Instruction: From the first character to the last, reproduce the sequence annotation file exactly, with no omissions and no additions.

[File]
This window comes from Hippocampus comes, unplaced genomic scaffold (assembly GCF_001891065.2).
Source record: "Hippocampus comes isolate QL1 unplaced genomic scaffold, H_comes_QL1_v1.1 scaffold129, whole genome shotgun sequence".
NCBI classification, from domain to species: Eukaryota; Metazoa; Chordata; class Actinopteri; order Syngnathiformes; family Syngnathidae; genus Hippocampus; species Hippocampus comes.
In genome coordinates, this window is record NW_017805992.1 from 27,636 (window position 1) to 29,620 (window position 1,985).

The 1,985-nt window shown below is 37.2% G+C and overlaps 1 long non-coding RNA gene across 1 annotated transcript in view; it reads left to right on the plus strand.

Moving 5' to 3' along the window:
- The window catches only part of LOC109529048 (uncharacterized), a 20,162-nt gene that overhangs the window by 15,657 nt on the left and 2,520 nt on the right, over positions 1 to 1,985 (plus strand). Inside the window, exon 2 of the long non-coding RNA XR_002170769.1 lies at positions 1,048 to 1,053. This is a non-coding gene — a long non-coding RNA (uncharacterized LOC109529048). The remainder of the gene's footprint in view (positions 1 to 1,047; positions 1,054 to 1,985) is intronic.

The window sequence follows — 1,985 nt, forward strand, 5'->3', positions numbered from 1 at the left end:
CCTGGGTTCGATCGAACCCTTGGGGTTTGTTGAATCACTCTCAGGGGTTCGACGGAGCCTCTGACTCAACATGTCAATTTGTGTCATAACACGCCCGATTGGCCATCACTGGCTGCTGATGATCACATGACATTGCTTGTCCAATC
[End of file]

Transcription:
This window comes from Hippocampus comes, unplaced genomic scaffold (assembly GCF_001891065.2).
Source record: "Hippocampus comes isolate QL1 unplaced genomic scaffold, H_comes_QL1_v1.1 scaffold129, whole genome shotgun sequence".
NCBI classification, from domain to species: Eukaryota; Metazoa; Chordata; class Actinopteri; order Syngnathiformes; family Syngnathidae; genus Hippocampus; species Hippocampus comes.
In genome coordinates, this window is record NW_017805992.1 from 27,636 (window position 1) to 29,620 (window position 1,985).

The 1,985-nt window shown below is 37.2% G+C and overlaps 1 long non-coding RNA gene across 1 annotated transcript in view; it reads left to right on the plus strand.

Moving 5' to 3' along the window:
- The window catches only part of LOC109529048 (uncharacterized), a 20,162-nt gene that overhangs the window by 15,657 nt on the left and 2,520 nt on the right, over positions 1 to 1,985 (plus strand). Inside the window, exon 2 of the long non-coding RNA XR_002170769.1 lies at positions 1,048 to 1,053. This is a non-coding gene — a long non-coding RNA (uncharacterized LOC109529048). The remainder of the gene's footprint in view (positions 1 to 1,047; positions 1,054 to 1,985) is intronic.

The window sequence follows — 1,985 nt, forward strand, 5'->3', positions numbered from 1 at the left end:
CCTGGGTTCGATCGAACCCTTGGGGTTTGTTGAATCACTCTCAGGGGTTCGACGGAGCCTCTGACTCAACATGTCAATTTGTGTCATAACACGCCCGATTGGCCATCACTGGCTGCTGATGATCACATGACATTGCTTGTCCAATC